Sadly, my California adventure is coming to an end, which means that my days with Culture are now over.
I have thoroughly enjoyed my interning experience with Culture, drinking numerous cups of mate and listening to reggae music whilst working with Will in the cafe "Delta of Venus" in Davis. We have shared more than cheese stories (Will is a great fan of fluffy ducklings and yo-yoing dogs, for anyone that is interested!) and I have learnt a great deal about cheese, writing, publishing, journalism, social media and general magazine employment life.
I can confidently say that I have become much more interested in cheese since my internship began, and, as written in a previous post, I have found my pockets a little lighter as my fridge has simultaneously been filling up with fine cheeses!
After the Ramp leaves wilt and stalks get ‘woody’, I look for another green vegetable to thrive on, to enjoy at its prime for the brief yet fulfilling amount of time. I turn my attention to another spring perennial: Asparagus.
After years of eating less that satisfactory asparagus from the supermarket (most likely from another country) I was turned on to a source of asparagus that I hadn’t heard about, even though it was literally an hour away from where I had grown up. Hadley, Massachusetts was and still is famed for its coarse and sandy silt loam soil that asparagus thrives in. ‘Hadley silt loam’ is among the highest grades of soil for that reason. ‘Hadley Grass’ is the talk of the town and even the state around the months of May and June.
Asparagus, naturally, contributes to health with detox properties, aids against arthritis and osteoporosis, lowers heart disease risk, and has age reducing agents.
Just stumbled across this nice little primer on the science of curds via BoingBoing (yeah, I read it).
I just got back from a month in Australia. What do I miss most, besides my best mates and Aussie humor? The nature and the smells. They're often linked, actually. Walking around the Barossa Valley (South Australia), strong wafts of peppermint (eucalyptus trees) backed with black pepper and lemon (also from the trees and native scrub) swirl around me. Then there's the ubiquitous rosemary and sweet lavender that grow so well that some use them for hedgerows. The air often has a dusty, clay-like scent, possibly from that iron-rich, sunbaked red soil mixed with a deep, meaty undertones that I want to believe is Vegemite...but I really have no idea where it comes from.
Although I’ve spent heaps of time in Australia over the years, I’ve never really spent any of it in the Yarra Valley. Due east (and slightly north) of Melbourne, this wine region is only an hour’s drive from the big city through horse and pony-laden pastures and undulating hills with a backdrop of the Dandenong ranges. Affluent but unpretentious, the wineries are not only welcoming but still free for tastings…and the wines made my big, fruit and alcohol-laden Cabernet Sauvignon and Shiraz palate SO HAPPY! Lean, expressive Chardonnays and Pinot noirs layered with dry spices pair so well with cheeses of all kinds. I swilled my way all over that valley and made sure that the local economy was in an upturn. Next blog will detail the wineries specifically and the wine/cheese pairings we found.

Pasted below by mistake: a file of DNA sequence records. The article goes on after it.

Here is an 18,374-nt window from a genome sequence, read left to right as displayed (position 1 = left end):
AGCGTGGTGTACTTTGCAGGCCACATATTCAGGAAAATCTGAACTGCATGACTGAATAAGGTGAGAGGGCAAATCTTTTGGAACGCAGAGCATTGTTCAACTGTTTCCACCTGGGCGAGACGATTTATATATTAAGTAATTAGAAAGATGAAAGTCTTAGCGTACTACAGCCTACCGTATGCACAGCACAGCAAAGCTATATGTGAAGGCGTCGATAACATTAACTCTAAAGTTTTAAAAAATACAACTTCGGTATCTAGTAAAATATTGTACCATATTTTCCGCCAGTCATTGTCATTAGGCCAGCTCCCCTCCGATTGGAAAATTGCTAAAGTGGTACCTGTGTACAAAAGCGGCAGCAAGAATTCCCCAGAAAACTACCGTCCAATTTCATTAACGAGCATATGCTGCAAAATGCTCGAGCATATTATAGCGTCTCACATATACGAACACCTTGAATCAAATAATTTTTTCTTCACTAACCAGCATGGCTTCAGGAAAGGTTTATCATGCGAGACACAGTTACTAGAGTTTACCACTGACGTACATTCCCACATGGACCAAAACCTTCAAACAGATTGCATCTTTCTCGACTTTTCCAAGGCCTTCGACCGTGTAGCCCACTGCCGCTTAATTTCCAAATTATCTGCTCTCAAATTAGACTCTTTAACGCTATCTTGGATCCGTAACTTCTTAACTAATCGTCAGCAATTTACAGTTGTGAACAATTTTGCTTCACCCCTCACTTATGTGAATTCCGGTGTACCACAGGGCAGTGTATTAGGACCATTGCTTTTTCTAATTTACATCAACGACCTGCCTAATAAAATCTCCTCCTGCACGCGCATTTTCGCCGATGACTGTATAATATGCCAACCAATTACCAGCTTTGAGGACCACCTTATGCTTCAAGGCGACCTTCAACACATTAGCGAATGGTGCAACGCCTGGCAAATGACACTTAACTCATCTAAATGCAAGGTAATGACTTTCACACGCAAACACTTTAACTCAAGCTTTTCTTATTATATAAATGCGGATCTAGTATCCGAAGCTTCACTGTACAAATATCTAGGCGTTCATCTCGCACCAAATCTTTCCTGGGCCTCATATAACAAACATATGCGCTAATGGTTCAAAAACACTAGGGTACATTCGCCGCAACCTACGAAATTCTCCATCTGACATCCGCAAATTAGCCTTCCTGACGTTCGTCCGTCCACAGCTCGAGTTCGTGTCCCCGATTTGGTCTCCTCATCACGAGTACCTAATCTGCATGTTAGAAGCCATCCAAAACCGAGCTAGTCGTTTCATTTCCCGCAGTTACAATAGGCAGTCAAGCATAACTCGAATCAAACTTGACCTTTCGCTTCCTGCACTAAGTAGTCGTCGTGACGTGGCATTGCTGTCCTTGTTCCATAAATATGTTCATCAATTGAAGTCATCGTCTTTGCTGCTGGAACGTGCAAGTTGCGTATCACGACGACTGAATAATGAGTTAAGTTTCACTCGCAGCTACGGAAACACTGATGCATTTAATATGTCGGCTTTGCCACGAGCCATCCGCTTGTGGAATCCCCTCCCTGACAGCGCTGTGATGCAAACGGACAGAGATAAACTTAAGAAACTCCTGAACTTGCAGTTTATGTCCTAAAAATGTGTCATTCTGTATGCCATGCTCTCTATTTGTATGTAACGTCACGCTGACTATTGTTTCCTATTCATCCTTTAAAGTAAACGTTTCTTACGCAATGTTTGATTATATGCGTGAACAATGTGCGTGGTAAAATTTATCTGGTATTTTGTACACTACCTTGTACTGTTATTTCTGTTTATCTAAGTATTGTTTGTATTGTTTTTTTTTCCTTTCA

05 May 2011
Ha! Victory has been had in the war on finding the Middle-Eastern products I adore... I have found my Labneh, right here in Sonoma even, at Sonoma Market (http://www.sonoma-glenellenmkt.com.) Much to my surprise, I found it at a most abundant location, as opposed to the less-than-luxurious environments I had imagined trekking to Oakland or Berkley to a Middle Eastern specialty market and being pushed around by the regular customers as I have in the past. Those living in L.A. can relate if you’ve ever shopped at the fabulous Elat Market (http://www.yelp.com/biz/elat-market-los-angeles) on Pico Blvd. (Best Bulgarian Feta, btw.) But today in Sonoma is about both victory and convenience. Right on! So, what came next? Lunch.
Hola from Spain! I landed this morning in Barcelona and was then taxied to the town of Vic, an hour northwest of Barcelona for Lactium 2011—a gathering of Spanish cheesemakers and street cheese fare. As one of the fortunate invitees of this event, I get be to part of the “Super Jury,” a group of 34 international judges who will name The Best Catalan Cheese on Saturday. The festival begins tomorrow, May 6, when market stalls on the wide boulevard, Rambla del Carme fill up with cheesemakers and the contest ensues. Eyewitness reports on that to come. . .
When spring starts, I always get a sense of relief and surprise that it really is happening again. Now it’s May, that initial disbelief is replaced by complete amazement at how much life, growth, wild energy suffuses everything I can see.
Every hedgerow has gone crazy, sending out the cow parsley that grows visibly day to day, suddenly the lanes are too narrow for cars to go down without the delicate flowers stroking the sides. The thorn hedge that I laid, worried it would kill the blackthorn and hawthorn, is flowering for England on its side. Pairs of birds fly flirtatiously together, absorbed in each other, oblivious of predators for the only time in the year. The dazzling succession of greens in the woodland deepens and starts becoming one great motor of growth as all the leaves have unfurled from their delicate winter protection and open themselves, like photovoltaic cells, to harvest the sun’s energy.